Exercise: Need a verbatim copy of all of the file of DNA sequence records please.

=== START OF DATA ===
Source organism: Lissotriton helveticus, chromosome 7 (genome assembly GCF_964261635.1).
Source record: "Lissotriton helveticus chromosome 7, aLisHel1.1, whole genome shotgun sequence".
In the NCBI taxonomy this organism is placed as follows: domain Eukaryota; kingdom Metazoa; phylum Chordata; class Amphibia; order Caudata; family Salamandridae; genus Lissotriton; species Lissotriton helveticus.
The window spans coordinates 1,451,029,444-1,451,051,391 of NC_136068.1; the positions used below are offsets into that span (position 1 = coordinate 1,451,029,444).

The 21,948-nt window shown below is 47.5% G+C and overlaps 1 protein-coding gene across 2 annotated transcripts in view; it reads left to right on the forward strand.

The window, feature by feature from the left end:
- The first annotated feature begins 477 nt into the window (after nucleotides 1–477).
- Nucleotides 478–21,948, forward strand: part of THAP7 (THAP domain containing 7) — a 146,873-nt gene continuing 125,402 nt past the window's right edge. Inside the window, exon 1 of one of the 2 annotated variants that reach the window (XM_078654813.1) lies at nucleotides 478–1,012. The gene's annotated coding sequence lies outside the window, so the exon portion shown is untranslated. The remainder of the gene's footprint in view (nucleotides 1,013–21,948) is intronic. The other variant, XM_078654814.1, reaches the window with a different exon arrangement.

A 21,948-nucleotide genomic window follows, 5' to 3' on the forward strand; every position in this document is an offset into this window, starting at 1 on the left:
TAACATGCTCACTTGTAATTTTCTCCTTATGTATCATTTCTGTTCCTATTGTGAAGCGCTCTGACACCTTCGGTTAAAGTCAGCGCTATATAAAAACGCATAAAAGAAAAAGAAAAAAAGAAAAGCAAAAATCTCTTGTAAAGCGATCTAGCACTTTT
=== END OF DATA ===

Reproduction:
Source organism: Lissotriton helveticus, chromosome 7 (genome assembly GCF_964261635.1).
Source record: "Lissotriton helveticus chromosome 7, aLisHel1.1, whole genome shotgun sequence".
In the NCBI taxonomy this organism is placed as follows: domain Eukaryota; kingdom Metazoa; phylum Chordata; class Amphibia; order Caudata; family Salamandridae; genus Lissotriton; species Lissotriton helveticus.
The window spans coordinates 1,451,029,444-1,451,051,391 of NC_136068.1; the positions used below are offsets into that span (position 1 = coordinate 1,451,029,444).

The 21,948-nt window shown below is 47.5% G+C and overlaps 1 protein-coding gene across 2 annotated transcripts in view; it reads left to right on the forward strand.

The window, feature by feature from the left end:
- The first annotated feature begins 477 nt into the window (after nucleotides 1–477).
- Nucleotides 478–21,948, forward strand: part of THAP7 (THAP domain containing 7) — a 146,873-nt gene continuing 125,402 nt past the window's right edge. Inside the window, exon 1 of one of the 2 annotated variants that reach the window (XM_078654813.1) lies at nucleotides 478–1,012. The gene's annotated coding sequence lies outside the window, so the exon portion shown is untranslated. The remainder of the gene's footprint in view (nucleotides 1,013–21,948) is intronic. The other variant, XM_078654814.1, reaches the window with a different exon arrangement.

A 21,948-nucleotide genomic window follows, 5' to 3' on the forward strand; every position in this document is an offset into this window, starting at 1 on the left:
TAACATGCTCACTTGTAATTTTCTCCTTATGTATCATTTCTGTTCCTATTGTGAAGCGCTCTGACACCTTCGGTTAAAGTCAGCGCTATATAAAAACGCATAAAAGAAAAAGAAAAAAAGAAAAGCAAAAATCTCTTGTAAAGCGATCTAGCACTTTT